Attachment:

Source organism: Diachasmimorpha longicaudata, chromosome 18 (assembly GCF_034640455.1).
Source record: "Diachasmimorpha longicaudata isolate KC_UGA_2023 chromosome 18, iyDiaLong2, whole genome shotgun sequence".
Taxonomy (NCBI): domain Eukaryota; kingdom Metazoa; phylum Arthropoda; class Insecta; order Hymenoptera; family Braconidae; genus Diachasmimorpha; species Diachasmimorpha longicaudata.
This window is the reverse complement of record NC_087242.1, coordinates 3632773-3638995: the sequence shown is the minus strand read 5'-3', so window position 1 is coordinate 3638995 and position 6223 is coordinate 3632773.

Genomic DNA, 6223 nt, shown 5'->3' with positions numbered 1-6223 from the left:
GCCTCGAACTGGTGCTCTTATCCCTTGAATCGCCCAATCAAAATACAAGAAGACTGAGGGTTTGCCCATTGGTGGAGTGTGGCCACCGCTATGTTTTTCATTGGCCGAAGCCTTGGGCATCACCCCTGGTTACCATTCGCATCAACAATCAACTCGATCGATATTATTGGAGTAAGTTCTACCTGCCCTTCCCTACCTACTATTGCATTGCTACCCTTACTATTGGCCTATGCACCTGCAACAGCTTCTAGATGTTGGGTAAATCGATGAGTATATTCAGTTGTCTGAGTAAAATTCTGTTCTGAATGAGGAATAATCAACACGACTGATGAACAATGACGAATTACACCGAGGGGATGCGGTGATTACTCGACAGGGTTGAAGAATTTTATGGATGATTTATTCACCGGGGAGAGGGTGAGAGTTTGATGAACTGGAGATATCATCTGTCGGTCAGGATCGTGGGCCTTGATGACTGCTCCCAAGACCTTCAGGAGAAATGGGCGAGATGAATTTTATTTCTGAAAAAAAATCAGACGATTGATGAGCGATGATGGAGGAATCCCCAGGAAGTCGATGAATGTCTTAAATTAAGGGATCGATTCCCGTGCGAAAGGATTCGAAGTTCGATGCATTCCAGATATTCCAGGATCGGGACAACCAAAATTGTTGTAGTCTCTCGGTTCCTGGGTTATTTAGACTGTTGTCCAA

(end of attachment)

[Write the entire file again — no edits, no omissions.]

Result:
Source organism: Diachasmimorpha longicaudata, chromosome 18 (assembly GCF_034640455.1).
Source record: "Diachasmimorpha longicaudata isolate KC_UGA_2023 chromosome 18, iyDiaLong2, whole genome shotgun sequence".
Taxonomy (NCBI): domain Eukaryota; kingdom Metazoa; phylum Arthropoda; class Insecta; order Hymenoptera; family Braconidae; genus Diachasmimorpha; species Diachasmimorpha longicaudata.
This window is the reverse complement of record NC_087242.1, coordinates 3632773-3638995: the sequence shown is the minus strand read 5'-3', so window position 1 is coordinate 3638995 and position 6223 is coordinate 3632773.

Genomic DNA, 6223 nt, shown 5'->3' with positions numbered 1-6223 from the left:
GCCTCGAACTGGTGCTCTTATCCCTTGAATCGCCCAATCAAAATACAAGAAGACTGAGGGTTTGCCCATTGGTGGAGTGTGGCCACCGCTATGTTTTTCATTGGCCGAAGCCTTGGGCATCACCCCTGGTTACCATTCGCATCAACAATCAACTCGATCGATATTATTGGAGTAAGTTCTACCTGCCCTTCCCTACCTACTATTGCATTGCTACCCTTACTATTGGCCTATGCACCTGCAACAGCTTCTAGATGTTGGGTAAATCGATGAGTATATTCAGTTGTCTGAGTAAAATTCTGTTCTGAATGAGGAATAATCAACACGACTGATGAACAATGACGAATTACACCGAGGGGATGCGGTGATTACTCGACAGGGTTGAAGAATTTTATGGATGATTTATTCACCGGGGAGAGGGTGAGAGTTTGATGAACTGGAGATATCATCTGTCGGTCAGGATCGTGGGCCTTGATGACTGCTCCCAAGACCTTCAGGAGAAATGGGCGAGATGAATTTTATTTCTGAAAAAAAATCAGACGATTGATGAGCGATGATGGAGGAATCCCCAGGAAGTCGATGAATGTCTTAAATTAAGGGATCGATTCCCGTGCGAAAGGATTCGAAGTTCGATGCATTCCAGATATTCCAGGATCGGGACAACCAAAATTGTTGTAGTCTCTCGGTTCCTGGGTTATTTAGACTGTTGTCCAA